“If you told me this last year, I would be like okay, maybe it is just work. But now, I will put some effort and be like okay, I will go there and I will try to make contact with the owner of the unit.”
Bradley said code compliance violations that may put residents at risk should still be investigated even if anonymous.
“Our run-of-the-mill cases need to have someone put their name on it,” Bradley said. “But if it rises to a level of seriousness, then we certainly don’t want that to be a reason why a serious matter isn’t brought forward.”
A broken fence around a pool, a “bunch of debris” in an area, or the disposal of hazardous materials into a body of water could all qualify as examples of anonymous complaints that would rise to that “level of seriousness,” she said.
State Rep. Joe Geller, D-Aventura, said the new law is another example of an “unwise pre-emption” passed by the Republican-led Legislature that limits how local governments decide to best do their jobs.
“Taking away their judgment and substituting it for a flat-out prohibition does not mean wise policy to me,” Geller said. “Just as most of these pre-emptions assume that whoever is making the decision at the state knows better than the people right down on the ground,” Geller said.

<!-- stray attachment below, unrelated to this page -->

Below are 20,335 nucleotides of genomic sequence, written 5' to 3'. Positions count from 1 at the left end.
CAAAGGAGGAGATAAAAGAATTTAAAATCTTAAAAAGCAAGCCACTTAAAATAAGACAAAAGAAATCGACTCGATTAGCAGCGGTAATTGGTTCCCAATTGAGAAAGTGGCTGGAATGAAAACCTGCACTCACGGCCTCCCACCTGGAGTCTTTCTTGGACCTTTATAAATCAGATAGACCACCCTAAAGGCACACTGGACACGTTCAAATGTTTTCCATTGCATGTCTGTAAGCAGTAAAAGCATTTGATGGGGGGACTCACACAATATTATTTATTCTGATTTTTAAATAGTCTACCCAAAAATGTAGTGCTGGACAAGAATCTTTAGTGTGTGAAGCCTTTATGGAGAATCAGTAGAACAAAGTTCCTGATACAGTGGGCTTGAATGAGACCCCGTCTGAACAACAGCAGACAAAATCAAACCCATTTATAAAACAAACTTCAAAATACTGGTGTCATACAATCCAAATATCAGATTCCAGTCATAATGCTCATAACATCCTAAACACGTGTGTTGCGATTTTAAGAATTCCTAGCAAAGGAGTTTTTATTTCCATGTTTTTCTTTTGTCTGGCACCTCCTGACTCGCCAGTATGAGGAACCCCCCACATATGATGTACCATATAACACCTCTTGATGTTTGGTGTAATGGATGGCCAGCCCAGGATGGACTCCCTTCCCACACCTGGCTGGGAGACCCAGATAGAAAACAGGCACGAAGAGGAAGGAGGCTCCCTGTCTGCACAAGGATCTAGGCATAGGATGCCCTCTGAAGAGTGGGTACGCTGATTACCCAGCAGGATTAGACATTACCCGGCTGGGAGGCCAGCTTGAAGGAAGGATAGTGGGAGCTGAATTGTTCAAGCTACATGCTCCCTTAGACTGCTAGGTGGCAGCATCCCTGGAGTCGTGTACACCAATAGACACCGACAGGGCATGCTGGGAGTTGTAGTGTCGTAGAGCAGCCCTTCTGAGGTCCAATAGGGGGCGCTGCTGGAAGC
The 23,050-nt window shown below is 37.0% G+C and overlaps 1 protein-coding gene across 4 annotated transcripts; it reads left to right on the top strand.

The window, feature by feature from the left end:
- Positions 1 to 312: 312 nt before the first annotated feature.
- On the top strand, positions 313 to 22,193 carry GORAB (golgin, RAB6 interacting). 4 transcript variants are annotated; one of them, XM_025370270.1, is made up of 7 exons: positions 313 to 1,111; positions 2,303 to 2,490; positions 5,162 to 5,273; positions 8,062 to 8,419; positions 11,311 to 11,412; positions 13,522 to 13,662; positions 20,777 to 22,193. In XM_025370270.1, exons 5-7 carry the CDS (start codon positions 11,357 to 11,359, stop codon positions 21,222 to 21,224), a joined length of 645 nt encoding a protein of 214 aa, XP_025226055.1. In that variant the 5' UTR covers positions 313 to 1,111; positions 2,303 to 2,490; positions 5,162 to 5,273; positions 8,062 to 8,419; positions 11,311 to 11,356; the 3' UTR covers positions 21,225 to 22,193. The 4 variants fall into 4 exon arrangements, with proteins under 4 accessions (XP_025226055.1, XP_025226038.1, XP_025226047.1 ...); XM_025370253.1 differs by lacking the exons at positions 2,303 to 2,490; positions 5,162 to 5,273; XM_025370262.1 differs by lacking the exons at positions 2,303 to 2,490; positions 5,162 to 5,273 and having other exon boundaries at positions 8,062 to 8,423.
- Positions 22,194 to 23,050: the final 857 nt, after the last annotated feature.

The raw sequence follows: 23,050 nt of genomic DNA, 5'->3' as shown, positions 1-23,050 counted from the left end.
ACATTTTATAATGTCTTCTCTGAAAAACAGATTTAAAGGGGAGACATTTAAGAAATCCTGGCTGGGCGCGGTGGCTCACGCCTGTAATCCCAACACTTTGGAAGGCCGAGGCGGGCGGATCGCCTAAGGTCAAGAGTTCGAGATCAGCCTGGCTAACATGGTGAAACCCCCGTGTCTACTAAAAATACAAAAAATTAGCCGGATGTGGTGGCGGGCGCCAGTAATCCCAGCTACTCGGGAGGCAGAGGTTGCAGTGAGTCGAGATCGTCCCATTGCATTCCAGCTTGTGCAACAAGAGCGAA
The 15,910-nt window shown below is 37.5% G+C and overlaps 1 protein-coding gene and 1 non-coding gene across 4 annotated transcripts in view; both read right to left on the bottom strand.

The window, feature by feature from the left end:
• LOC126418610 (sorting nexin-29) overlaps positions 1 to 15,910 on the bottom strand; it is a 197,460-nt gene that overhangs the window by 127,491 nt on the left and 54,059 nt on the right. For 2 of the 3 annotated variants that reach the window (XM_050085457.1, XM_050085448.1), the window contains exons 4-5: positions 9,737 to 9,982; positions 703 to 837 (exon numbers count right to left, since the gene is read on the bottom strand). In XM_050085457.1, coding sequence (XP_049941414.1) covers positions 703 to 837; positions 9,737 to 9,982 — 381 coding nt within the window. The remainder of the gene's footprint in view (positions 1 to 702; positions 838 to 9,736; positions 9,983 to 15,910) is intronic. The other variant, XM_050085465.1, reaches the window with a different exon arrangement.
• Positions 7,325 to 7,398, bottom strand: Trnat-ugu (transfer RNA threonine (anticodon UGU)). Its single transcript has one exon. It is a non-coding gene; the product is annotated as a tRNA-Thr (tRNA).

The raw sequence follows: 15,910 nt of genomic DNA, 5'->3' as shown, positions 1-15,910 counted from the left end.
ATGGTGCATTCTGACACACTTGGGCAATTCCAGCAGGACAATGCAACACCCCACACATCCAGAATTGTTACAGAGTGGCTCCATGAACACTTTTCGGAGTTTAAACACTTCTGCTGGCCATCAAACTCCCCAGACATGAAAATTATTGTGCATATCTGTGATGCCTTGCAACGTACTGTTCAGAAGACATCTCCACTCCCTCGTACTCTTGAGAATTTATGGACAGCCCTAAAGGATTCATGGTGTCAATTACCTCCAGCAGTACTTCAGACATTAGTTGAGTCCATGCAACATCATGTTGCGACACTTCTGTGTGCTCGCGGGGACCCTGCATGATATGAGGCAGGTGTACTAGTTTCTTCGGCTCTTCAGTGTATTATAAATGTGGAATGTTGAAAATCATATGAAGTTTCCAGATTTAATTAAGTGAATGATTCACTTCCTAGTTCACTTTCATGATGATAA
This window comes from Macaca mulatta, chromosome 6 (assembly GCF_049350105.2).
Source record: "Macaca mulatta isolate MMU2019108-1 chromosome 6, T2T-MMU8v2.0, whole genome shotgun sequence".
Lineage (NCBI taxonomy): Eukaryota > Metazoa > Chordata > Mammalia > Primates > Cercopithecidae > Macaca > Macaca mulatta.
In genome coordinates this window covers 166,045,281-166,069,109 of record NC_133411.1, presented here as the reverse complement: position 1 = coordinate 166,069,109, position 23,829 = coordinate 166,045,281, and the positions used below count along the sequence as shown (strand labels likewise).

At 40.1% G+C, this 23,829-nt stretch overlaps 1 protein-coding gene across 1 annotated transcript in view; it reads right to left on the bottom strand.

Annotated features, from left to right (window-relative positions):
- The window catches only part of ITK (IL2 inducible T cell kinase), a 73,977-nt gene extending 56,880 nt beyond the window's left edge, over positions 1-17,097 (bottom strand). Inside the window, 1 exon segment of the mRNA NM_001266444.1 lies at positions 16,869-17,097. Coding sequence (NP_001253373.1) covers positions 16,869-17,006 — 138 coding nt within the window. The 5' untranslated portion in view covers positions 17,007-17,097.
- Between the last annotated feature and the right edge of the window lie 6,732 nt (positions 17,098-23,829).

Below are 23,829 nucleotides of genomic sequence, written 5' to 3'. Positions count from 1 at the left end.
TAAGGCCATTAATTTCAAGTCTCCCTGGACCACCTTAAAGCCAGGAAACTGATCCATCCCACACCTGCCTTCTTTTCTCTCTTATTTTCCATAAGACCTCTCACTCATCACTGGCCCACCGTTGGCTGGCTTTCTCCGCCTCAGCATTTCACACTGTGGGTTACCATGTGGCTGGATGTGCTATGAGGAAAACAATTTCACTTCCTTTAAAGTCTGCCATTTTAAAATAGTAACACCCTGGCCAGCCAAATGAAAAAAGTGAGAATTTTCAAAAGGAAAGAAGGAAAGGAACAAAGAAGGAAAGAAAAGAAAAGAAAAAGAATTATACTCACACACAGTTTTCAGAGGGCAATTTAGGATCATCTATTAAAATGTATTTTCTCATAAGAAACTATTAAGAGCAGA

Back in February, Sen. Janet Cruz, D-Tampa, made a similar point as the measure was vetted by lawmakers. She said she had talked to local officials in her district who were unsure what problem the measure aimed to fix.
“They made it clear that while the identity of the complainant can be helpful for context, it ultimately doesn’t interfere with the code inspector’s ability to investigate potential violations,” Cruz said at the time.
Miami Beach Commissioner David Richardson, a former state representative, said he will be monitoring whether the new law will change the number of complaints, to see if any tweaks to the law should be recommended for the upcoming legislative session in January.
Richardson said the city has already turned away some complainers who wanted to remain anonymous since the law went into effect three weeks ago.
Anonymous complainers abound
In Hillsborough County, about 45 percent of the 35,610 code enforcement complaints filed in 2019 and 2020 were filed anonymously.
County officials said they plan to analyze data from July to try to determine the effect of the new law. But the county expects officers to have more time for proactive enforcement because it anticipates a drop in complaints if people choose not to report because they don’t want to be anonymous.
In the town of Surfside, which is still reeling from the June 24 condo collapse that killed at least 98 people, town spokeswoman Malarie Dauginikas said the majority of code investigations are proactive as opposed to complaint-driven so the law is “not really a change to what we’ve been doing.” She estimated that about 10 percent to 15 percent of investigations stem from a complaint.
“Our department is very proactive as far as what they do,” Dauginikas said.
Miami Herald reporters Joe Flechas, Samantha J. Gross, Martin Vassolo and Tampa Bay Times reporter C.T. Bowen contributed to this report.